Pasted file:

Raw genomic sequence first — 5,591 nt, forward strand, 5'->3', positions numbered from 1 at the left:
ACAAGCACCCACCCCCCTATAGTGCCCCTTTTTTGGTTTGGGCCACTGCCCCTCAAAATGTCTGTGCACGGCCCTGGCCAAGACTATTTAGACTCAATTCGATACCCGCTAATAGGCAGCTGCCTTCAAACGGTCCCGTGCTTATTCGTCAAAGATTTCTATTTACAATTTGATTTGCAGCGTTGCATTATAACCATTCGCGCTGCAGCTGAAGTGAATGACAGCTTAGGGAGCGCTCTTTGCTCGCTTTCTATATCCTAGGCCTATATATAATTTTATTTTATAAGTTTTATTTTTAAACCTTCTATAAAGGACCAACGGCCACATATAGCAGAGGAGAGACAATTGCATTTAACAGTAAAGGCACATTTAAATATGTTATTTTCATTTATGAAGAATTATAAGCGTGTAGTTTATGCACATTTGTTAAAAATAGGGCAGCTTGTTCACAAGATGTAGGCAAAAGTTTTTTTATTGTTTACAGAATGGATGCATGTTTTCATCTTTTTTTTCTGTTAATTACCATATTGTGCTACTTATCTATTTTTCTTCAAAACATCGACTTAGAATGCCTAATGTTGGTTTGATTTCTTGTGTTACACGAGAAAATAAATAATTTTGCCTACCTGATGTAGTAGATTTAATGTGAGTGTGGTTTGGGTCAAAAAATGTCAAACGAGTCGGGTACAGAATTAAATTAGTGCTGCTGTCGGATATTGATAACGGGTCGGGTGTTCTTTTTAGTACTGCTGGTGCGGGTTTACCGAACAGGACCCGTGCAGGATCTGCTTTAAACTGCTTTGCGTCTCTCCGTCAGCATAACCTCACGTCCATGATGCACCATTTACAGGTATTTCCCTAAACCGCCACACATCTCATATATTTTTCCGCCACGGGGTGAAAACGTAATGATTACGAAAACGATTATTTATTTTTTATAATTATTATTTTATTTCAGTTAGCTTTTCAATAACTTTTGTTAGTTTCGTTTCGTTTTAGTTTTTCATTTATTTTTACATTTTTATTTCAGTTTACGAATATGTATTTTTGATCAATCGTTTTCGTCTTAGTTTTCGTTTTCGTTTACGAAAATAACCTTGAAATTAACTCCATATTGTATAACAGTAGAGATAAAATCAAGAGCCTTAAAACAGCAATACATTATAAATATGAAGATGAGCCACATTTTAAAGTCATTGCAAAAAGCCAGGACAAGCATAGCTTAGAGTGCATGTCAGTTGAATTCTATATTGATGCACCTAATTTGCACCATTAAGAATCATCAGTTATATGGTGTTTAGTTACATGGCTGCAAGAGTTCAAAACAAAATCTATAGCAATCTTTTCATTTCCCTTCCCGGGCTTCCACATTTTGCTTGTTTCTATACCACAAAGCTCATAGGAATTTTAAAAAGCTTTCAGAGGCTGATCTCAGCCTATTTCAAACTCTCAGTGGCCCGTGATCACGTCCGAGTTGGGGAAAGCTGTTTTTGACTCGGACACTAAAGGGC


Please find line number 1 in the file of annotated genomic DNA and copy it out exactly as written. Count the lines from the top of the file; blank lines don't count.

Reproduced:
Raw genomic sequence first — 5,591 nt, forward strand, 5'->3', positions numbered from 1 at the left: